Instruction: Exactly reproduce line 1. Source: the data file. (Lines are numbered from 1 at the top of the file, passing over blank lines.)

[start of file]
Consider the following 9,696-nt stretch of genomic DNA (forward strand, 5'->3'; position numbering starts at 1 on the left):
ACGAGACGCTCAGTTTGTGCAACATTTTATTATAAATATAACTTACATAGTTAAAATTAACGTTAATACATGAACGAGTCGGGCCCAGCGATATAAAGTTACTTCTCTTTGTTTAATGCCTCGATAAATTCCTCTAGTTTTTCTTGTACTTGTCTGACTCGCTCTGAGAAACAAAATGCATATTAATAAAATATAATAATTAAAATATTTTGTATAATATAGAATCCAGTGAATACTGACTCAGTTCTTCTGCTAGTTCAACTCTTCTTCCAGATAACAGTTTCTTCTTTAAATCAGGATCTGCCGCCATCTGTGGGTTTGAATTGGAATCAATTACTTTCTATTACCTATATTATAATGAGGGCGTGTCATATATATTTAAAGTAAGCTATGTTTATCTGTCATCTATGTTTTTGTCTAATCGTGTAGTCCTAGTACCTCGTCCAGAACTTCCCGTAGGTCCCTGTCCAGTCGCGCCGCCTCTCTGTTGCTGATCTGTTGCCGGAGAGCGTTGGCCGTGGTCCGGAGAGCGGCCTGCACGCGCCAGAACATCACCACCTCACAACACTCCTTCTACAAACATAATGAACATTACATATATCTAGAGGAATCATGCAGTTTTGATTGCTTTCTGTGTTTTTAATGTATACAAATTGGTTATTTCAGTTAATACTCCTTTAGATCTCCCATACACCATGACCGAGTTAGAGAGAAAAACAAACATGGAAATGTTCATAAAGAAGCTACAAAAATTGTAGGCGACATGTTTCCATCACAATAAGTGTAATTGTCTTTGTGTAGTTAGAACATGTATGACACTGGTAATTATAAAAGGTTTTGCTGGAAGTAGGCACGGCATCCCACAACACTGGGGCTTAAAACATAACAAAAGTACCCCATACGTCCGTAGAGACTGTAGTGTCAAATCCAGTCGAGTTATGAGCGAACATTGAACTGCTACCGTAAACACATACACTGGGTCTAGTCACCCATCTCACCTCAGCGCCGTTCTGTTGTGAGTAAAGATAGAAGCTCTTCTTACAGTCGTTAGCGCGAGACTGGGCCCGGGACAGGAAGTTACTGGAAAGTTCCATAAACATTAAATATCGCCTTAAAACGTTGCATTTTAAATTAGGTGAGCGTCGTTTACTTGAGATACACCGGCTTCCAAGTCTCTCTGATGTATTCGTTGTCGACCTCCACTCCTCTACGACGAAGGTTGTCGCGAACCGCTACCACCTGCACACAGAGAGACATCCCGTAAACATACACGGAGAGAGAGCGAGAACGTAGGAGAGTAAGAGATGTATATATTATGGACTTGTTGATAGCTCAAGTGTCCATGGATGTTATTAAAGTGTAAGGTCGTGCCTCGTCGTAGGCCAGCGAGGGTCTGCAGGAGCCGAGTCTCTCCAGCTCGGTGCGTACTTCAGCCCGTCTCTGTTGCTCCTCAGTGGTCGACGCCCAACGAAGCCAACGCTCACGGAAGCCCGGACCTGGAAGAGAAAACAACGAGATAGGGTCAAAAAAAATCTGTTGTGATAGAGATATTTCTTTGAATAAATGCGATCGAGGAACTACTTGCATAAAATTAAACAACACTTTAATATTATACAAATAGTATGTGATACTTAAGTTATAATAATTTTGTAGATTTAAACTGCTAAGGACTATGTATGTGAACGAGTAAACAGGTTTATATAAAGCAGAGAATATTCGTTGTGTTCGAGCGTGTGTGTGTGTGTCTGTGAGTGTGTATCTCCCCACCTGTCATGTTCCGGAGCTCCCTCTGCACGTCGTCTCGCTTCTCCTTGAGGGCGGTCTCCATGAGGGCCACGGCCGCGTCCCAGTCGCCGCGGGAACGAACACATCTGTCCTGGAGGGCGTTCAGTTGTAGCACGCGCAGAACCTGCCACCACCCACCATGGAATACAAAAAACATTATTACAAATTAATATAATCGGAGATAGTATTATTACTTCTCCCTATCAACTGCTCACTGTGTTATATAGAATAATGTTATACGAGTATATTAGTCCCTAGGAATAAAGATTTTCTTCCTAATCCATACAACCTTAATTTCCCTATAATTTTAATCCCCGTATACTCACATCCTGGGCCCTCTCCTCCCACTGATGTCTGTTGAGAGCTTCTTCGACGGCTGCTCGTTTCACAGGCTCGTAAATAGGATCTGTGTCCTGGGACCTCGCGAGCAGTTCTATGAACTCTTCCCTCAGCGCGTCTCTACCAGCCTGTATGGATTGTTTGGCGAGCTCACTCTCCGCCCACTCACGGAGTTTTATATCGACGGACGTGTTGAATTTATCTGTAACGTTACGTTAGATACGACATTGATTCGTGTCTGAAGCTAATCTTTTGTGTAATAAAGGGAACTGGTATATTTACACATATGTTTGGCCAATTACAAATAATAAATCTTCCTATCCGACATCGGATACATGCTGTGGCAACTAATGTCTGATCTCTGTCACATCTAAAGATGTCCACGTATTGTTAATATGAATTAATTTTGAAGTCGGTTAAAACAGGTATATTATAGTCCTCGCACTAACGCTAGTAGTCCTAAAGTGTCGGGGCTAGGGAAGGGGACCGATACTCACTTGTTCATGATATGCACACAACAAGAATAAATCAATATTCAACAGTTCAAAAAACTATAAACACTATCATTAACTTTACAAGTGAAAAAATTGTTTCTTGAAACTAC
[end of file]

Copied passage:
Consider the following 9,696-nt stretch of genomic DNA (forward strand, 5'->3'; position numbering starts at 1 on the left):